They refer to the ‘habi­tus’, the sit­u­at­ed locale of the indi­vid­ual. Yet the locale doesn’t define the learn­ing per se as the process of mobile learn­ing trans­forms the habi­tus into a learn­ing space. Tools, con­tent, and com­mu­ni­ty are recon­struct­ed to allow for meaning-making. Turn­ing the envi­ron­ment in which we hap­pen to find our­selves into an envi­ron­ment for learn­ing. Mobile tech­nol­o­gy assists in bring­ing these ele­ments into con­junc­tion, an orga­niz­ing agent in this process. But it is real­ly about the trans­for­ma­tion. From space to learn­ing space. From noise to mean­ing.

 

Arm Teachers? (Tom Whitby). When I first read about the suggestions to arm teachers, in the wake of the Newtown shooting, I dismissed it as ridiculous without even considering it. What I liked about this post from Tom is that instead of just dismissing the suggestion out of hand, he follows it through to some logical conclusions. I realised that his approach does far more to systematically dismantle the argument than simply rejecting it.

 

The demon-haunted world: Science as a candle in the dark (Carl Sagan). Carl Sagan is one of my heroes. Few people have done as much as he did to bring a sense of wonder about the world, to the public. This book is an exploration of scientific thinking over the past few centuries, highlighting the many areas where a lack of this critical approach to the world has led to a stumbling of our species. Think of the hysteria of witch-burning, UFO abductions, racism and all the other instances where a lack of critical thought has brought so much suffering and misunderstanding about the world. This book should be required reading for everyone.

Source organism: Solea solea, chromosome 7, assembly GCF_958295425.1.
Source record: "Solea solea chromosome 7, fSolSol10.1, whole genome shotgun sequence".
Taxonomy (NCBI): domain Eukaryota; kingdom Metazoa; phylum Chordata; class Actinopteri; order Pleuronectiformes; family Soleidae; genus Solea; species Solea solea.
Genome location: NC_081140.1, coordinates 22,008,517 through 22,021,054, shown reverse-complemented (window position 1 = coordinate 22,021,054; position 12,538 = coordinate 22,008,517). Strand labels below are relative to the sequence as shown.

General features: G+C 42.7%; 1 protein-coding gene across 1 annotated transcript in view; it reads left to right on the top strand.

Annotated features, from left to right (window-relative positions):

The robot teachers (Stephen Downes). Stephen argues against the idea of universities and higher education in general as a system designed to maintain division between a cultural elite and everyone else. He suggests that the solution is not to open up those institutions (i.e. MIT, Harvard, etc.) but to build a better system outside of them.

We must develop the educational system outside the traditional system because the traditional system is designed to support the position of the wealthy and powerful. Everything about it – from the limitation of access, to the employment of financial barriers, to the creation of exclusive institutions and private clubs, to the system of measuring impact and performance according to economic criteria, serves to support that model. Reforming the educational system isn’t about opening the doors of Harvard or MIT or Cambridge to everyone – it’s about making access to these institutions irrelevant. About making them an anachronism, like a symphony orchestra, or a gentleman’s club, or a whites only golf course, and replaced with something we own and build for everyone, like punk music, a skateboard park, or the public park.